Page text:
Sooners host Kansas in final home game of 2018

November 15, 2018 ▪ By Ray Dozier

Oklahoma’s defense remains the weakest link of the 2018 Sooners’ football program. The offense is the best in the nation, and without this dynamic unit, the Sooners Schooner would have bogged down on the road to the Big 12 and possibly the College Football Playoffs the past two weeks.

It is OU’s offense that has the Sooners still in the sixth position for the playoffs.

“Statistically, this is, historically, one of the greatest offenses in college football history,” said ESPN’s Jesse Palmer on Tuesday.

Oklahoma leads the country in total offense (577.1 ypg) and second in scoring (49.0 ppg). The O is cranking out 8.9 yards per play—.6 more yards than a year ago. Quarterback Kyler Murray leads the nation this year with a passing efficiency rating of 212.9. His predecessor, Baker Mayfield set the NCAA single-season record with a mark of 198.9.

The Sooners defense is anything but a model of efficiency. OU was expected to blow out Oklahoma State last weekend. The Sooners’ defense gave up 501 passing yards in a 48-47 victory over the Cowboys.

After Mike Stoops was fired as defensive coordinator in mid-season, the Sooners’ D performed well against TCU and Kansas State, two non-stellar offenses. The defense allowed an average of 17 points and 260 yards against the Horned Frogs and Wildcats. (I did not include TCU’s 99-yard kickoff return since it didn’t happen against the defense).

Then came two more quality foes—Texas Tech and OSU. Oklahoma’s D yielded an average of 46.5 points and 556.5 yards in those two contests. After allowing an average of 135.5 passing yards against TCU and K-State, the defense gave up an average of 433.5 against the Red Raiders and Cowboys.

OU’s defense has dipped to No. 83 in points (29.8) allowed and 80th in yards (416.0) per outing (No. 115 by yielding 272.4 passing yards per contest).

As bad as OU’s defense has performed this year, Kansas’ defense is not much better. Both teams meet Saturday night at 6:30 on FOX. Sixth-ranked Oklahoma is 9-1 overall and 6-1 in the Big 12 Conference.

The Jayhawks are 3-7 and 1-6. As the Sooners have managed to log a good record with one of the best offenses in the country, KU’s offense is as bad as its defense.

Kansas’ defense is just a notch above Oklahoma’s (no. 79) by giving up 415.9 ypg. The Jayhawks rank 74th in points (22.9) allowed per game.

Linebacker Joe Dineen Jr., a preseason all-conference pick, leads KU with 119 tackles, 10 for losses, including 3 sacks. He’s also recorded two fumble recoveries and an interception. All-Big 12 defensive tackle Daniel Wise has logged 9.5 tackles behind the line and leads the defense with 4 sacks. Safety Hasam Defense (no pun, that’s his surname) leads with three interceptions and has broken up 6 passes.

The Jayhawks’ offense is even more pathetic. They rank 109th in scoring (22.9 ppg) and 115th in total yards (339.0 ypg). KU’s began the season 2-1 against its non-conference slate then dipped to 1-6 against the Big 12 opponents. The Hawks have averaged 17.1 ppg and 314.3 ypg in conference action. Kansas beat TCU, 27-26, for its lone Big 12 victory.

Running back Pooka Williams Jr. is the best player on the offense as he’s rushed for770 yards and 4 TDs. Quarterback Peyton Bender has completed 56.4 percent of his passes for 1,568 yards with 12 TDs and 2 INTs. Wideout Steven Sims Jr. is the team’s top receiver with 42 catches for 473 yards and 4 TDs.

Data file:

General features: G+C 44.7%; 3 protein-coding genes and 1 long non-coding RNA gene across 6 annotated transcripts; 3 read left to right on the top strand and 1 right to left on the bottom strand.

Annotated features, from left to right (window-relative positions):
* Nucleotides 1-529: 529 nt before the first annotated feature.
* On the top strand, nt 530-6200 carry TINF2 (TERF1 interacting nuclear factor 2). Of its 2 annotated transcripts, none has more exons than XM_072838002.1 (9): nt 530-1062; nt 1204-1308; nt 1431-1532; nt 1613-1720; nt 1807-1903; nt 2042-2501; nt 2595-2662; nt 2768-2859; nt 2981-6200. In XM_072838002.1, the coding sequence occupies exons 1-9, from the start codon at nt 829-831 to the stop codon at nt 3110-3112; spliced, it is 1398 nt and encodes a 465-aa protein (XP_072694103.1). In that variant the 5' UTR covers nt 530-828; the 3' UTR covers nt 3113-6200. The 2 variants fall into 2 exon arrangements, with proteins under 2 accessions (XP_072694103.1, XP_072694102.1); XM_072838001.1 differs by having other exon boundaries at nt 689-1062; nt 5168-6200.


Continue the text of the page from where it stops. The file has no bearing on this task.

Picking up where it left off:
The Jayhawks don’t even rank in the top 50 of national statistics except in three categories—turnover margin (No. 4), red zone defense (No. 31), and kickoff returns (46th). KU has recovered 10 fumbles and picked off 13 passes and has given the ball away 10 times. Kansas’ opponents have reached the red zone 37 times and scored 29 times (78.4%).

KU has averaged 21.4 yards per kickoff return. Williams leads the returnees with 22.7 per return.

Coach David Beaty was fired earlier this month after a lackluster career, becoming the fourth consecutive skipper to fail to rejuvenate the football program in the last decade. Former Oklahoma assistant revived the Jayhawks program, but he was fired for being too rough on his players. Mangino led KU to a 50-48 mark and an Orange Bowl victory in 2007. Kansas has gone 14-82 since.

West Virginia, which has an offense similar to the Sooners, defeated the Hawks by only 16 points (38-22) six weeks ago. The Mountaineers have averaged 41.5 ppg against their other opponents. WVU’s offense is nowhere as good as Oklahoma’s, but we’ll find out about that in one more week.

The Sooners cannot afford to look past Kansas to the Mountaineers next Friday. No, the Jayhawks will not beat OU, but it could keep it close especially if the Sooners’ defense cannot make some crucial stops.

KU’s only hope to slow Oklahoma’s offense is to create some more turnovers. But, OU’s offense has been terrific in not giving up the pigskin—5 INTs and 3 fumbles.

The Hawks’ D has given up 8.4 yards per pass attempt this year; 12.9 per completion. Those numbers have inflated to 11.4 and 13.2 during the last four games. The Sooners average 11.8 yards per attempt and 16.9 per catch.

The Jayhawks haven’t put up double-digit points on Oklahoma in the past four meetings, and five of the last six. They will this year.

Sooners 63, Jayhawks 20.

Fast Facts

  • OU leads the series, 75-27-6, including 13 straight wins.
  • OU leads, 38-12-2 in Norman, including 6 straight victories.
  • OU is favored by 36.
  • Lincoln Riley is 21-3 (.875) overall; 1-0 vs. KUU; 11-1 at home; 14-2 vs. conference opponents; 17-1 vs. unranked foes.
  • David Beaty is 6-40 (.130) overall; 0-3 vs. OU; 2-32 vs. conference foes; 0-10 vs. ranked opponents.
  • OU is 9-5-1 in games played on November 17.
  • KU is 8-10 in games played on November 17.
  • OU and KU have met twice on November 17; OU won both times.

Articles by Ray Dozier